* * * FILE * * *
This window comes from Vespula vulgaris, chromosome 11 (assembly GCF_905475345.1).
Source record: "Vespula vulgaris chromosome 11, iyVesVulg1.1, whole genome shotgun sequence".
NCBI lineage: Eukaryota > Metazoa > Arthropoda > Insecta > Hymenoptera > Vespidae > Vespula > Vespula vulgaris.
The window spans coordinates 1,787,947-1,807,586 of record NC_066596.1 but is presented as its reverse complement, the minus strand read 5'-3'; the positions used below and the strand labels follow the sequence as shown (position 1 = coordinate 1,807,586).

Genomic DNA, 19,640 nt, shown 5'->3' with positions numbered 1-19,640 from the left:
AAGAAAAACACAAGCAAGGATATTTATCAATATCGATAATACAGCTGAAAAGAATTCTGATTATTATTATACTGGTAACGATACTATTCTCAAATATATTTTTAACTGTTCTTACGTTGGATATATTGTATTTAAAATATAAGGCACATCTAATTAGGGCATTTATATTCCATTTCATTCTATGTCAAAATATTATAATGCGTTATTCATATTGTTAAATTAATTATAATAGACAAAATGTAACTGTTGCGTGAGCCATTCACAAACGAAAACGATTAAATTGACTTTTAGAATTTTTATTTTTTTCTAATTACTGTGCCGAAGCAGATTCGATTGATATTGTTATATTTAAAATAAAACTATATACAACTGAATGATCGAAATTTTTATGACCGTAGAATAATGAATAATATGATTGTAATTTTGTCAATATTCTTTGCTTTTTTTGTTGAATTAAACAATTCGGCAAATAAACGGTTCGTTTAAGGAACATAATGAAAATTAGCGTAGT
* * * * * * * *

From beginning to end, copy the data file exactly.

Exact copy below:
This window comes from Vespula vulgaris, chromosome 11 (assembly GCF_905475345.1).
Source record: "Vespula vulgaris chromosome 11, iyVesVulg1.1, whole genome shotgun sequence".
NCBI lineage: Eukaryota > Metazoa > Arthropoda > Insecta > Hymenoptera > Vespidae > Vespula > Vespula vulgaris.
The window spans coordinates 1,787,947-1,807,586 of record NC_066596.1 but is presented as its reverse complement, the minus strand read 5'-3'; the positions used below and the strand labels follow the sequence as shown (position 1 = coordinate 1,807,586).

Genomic DNA, 19,640 nt, shown 5'->3' with positions numbered 1-19,640 from the left:
AAGAAAAACACAAGCAAGGATATTTATCAATATCGATAATACAGCTGAAAAGAATTCTGATTATTATTATACTGGTAACGATACTATTCTCAAATATATTTTTAACTGTTCTTACGTTGGATATATTGTATTTAAAATATAAGGCACATCTAATTAGGGCATTTATATTCCATTTCATTCTATGTCAAAATATTATAATGCGTTATTCATATTGTTAAATTAATTATAATAGACAAAATGTAACTGTTGCGTGAGCCATTCACAAACGAAAACGATTAAATTGACTTTTAGAATTTTTATTTTTTTCTAATTACTGTGCCGAAGCAGATTCGATTGATATTGTTATATTTAAAATAAAACTATATACAACTGAATGATCGAAATTTTTATGACCGTAGAATAATGAATAATATGATTGTAATTTTGTCAATATTCTTTGCTTTTTTTGTTGAATTAAACAATTCGGCAAATAAACGGTTCGTTTAAGGAACATAATGAAAATTAGCGTAGT